Don’t worry we aren’t about to suggest that you don’t have company over during the holidays. But, what you can do is speak to your guests briefly about your pet. It will only take a moment to ask them not to feed your pet anything. It’s also a good idea that you mention where the garbage is if they ever need to throw out any waste, a.k.a. choking hazards!

dog with rubber toy


Just like all the Easter treats, we’ve been seeing holiday themed decorations in stores for some time. By now, you may have picked up some pieces. But if not, we hope you take our advice on what to avoid when picking up any decor items.

Some of the most seemingly innocent decorations can cause your pets a lot of harm. We know that pastel colored grasses don’t exactly look scary. But, the issue lies with your pet ingesting or choking on small items. When you’re shopping do your best to avoid decorations smaller than the size of your fist.

Instead of stuffing Easter baskets with plastic grasses, fill up the spaces with stuffed animals or tissue paper. It may seem a little untraditional to abandon some of the classic Easter decorations, but pets take priority!


As beautiful as they are, flowers can cause a lot of trouble. Depending on your pet they may be allergic to certain plants and flowers. We will mention some popular Easter ones here.

One problematic spring flower is lilies. They generally start appearing this time of year, but dogs and cats are actually allergic to them! The same goes for daffodils and azaleas. As wonderful as it would be to have fresh flowers in your home for the holidays, once again, it just isn’t worth it. If you do receive flowers as a gift, keep them out of reach.

Are you a gardener? If you answered yes to that question, chances are you’ll be starting soon. Early spring plants like tulips can cause issues for your pets too. The bulbs have high concentrations of allergens. Sometimes dogs will dig them up from the garden and ingest them. Consider keeping these spring flowers in planters instead this Easter.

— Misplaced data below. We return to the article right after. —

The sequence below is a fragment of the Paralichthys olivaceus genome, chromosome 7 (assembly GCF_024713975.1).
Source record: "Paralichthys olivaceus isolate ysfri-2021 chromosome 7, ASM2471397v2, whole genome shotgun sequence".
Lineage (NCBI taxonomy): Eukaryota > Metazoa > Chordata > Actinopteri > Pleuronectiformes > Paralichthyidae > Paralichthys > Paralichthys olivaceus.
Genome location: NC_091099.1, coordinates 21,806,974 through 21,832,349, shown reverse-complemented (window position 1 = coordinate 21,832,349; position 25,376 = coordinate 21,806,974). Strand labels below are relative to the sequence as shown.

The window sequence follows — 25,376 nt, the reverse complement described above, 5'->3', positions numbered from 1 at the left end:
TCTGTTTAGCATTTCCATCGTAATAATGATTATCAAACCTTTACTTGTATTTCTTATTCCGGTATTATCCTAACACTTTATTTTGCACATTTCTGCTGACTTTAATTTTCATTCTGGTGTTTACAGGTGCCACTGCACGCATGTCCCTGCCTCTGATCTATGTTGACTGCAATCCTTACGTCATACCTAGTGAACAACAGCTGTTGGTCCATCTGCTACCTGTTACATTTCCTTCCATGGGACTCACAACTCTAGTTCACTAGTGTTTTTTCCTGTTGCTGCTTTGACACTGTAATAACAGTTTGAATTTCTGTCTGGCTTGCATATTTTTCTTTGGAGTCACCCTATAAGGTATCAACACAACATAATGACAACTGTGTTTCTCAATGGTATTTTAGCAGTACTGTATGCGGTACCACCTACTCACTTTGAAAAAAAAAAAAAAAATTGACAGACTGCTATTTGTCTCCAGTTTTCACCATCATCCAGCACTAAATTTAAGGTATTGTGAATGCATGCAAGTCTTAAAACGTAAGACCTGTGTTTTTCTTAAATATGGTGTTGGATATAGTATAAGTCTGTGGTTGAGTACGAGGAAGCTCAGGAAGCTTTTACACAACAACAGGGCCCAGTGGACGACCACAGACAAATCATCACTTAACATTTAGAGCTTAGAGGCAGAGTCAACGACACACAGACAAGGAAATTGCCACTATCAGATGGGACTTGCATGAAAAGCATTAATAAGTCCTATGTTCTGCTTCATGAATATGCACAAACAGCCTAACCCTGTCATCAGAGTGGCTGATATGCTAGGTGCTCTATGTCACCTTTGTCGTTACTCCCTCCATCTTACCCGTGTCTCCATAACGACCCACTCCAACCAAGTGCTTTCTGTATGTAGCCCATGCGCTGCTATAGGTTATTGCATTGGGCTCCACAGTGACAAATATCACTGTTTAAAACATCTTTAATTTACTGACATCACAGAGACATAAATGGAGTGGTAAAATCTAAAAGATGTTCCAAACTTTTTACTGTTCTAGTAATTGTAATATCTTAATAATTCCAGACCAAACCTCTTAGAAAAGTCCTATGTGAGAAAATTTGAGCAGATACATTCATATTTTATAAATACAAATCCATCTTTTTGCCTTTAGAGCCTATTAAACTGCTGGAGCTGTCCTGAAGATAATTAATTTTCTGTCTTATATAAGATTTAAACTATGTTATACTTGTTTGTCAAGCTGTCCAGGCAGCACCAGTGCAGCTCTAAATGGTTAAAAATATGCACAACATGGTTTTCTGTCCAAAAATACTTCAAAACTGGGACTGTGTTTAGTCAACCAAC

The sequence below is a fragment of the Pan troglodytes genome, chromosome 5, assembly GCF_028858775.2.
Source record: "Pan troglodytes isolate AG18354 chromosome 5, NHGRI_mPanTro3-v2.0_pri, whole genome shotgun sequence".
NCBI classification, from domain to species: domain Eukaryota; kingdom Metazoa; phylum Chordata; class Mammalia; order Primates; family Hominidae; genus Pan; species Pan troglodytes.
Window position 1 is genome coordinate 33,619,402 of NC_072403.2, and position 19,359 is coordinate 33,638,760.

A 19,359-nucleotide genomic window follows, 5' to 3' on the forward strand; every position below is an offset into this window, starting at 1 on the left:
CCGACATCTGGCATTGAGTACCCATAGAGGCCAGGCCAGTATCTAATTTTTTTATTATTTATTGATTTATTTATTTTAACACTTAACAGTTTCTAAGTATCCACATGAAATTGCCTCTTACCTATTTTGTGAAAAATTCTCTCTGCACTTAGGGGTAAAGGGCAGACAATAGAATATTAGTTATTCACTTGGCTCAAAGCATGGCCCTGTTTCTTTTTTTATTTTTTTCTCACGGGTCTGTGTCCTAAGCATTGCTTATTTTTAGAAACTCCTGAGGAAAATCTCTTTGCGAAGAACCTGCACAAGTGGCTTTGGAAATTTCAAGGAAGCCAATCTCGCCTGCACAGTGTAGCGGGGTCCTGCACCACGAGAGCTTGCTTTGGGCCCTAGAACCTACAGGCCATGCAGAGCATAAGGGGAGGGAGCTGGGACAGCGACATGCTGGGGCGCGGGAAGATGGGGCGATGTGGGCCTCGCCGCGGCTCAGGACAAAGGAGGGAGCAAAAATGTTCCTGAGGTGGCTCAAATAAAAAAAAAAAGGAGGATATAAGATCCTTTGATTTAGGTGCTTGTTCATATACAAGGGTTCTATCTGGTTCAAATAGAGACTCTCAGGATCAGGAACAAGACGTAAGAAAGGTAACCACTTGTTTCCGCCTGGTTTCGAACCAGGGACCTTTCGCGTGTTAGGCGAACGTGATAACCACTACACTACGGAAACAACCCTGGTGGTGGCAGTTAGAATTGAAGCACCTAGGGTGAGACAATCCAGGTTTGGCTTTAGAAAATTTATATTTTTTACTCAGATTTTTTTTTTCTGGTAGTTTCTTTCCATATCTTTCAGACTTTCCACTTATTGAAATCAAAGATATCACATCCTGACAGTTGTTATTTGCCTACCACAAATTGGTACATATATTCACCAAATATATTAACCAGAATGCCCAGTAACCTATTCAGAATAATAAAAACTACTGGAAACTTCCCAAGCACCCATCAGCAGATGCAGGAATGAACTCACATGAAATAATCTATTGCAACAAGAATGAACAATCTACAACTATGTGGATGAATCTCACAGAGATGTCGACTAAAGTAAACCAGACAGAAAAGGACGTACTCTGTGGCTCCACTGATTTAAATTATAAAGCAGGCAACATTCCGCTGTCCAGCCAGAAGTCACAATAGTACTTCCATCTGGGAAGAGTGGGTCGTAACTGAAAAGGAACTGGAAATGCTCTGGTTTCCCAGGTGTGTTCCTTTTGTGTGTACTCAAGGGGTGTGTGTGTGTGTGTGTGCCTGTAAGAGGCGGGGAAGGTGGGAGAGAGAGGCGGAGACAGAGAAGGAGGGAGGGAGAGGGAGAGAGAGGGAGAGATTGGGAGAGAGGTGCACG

The adjustments we’ve recommended in this article may sound like minor changes. That’s the best part. You don’t need to alter your Easter weekend too much to keep your pet safe. Do you have any suggestions or tips for keeping pets safe during the holiday season? Please share them below in the comments, we’ll all be grateful!

chocolate lab puppy running through meadow

Do you find yourself worrying about your dog? Check out the benefits of learning how to groom your own pet!

QC Pet Studies Dog Training graduate Payton Ruttan Feature Image

Meet QC Pet Studies’ Dog Training Graduate, Payton Ruttan!

| Career Advice, Dog Training, Education, Graduate Features, Student Features | No Comments
Meet QC Pet Studies' Dog Training Graduate: Dog Training Graduate Picton, Ontario       MisChief Dog Training's Website     …
QC Pet Studies graduate Katherine Farris Feature Image

Meet QC Pet Studies graduate, Katherine Farris!

| Business, Career Advice, Education, Graduate Features, Grooming, Student Features | No Comments
Meet QC Pet Studies graduate: First Aid for Groomers (graduate) Dog Grooming (student) Georgetown, TX       The Fluffy Puppy's…
QC Pet Studies Feature Image

The QC Pet Studies MASTER LIST of Blog Resources

| Business, Career Advice, Dog Daycare, Dog Training, Education, From the Experts, Grooming, Health and Safety, Tips and Tricks | No Comments
Are you a brand-new student of QC Pet Studies and need some tips to help you stay motivated in your…

Leave a Reply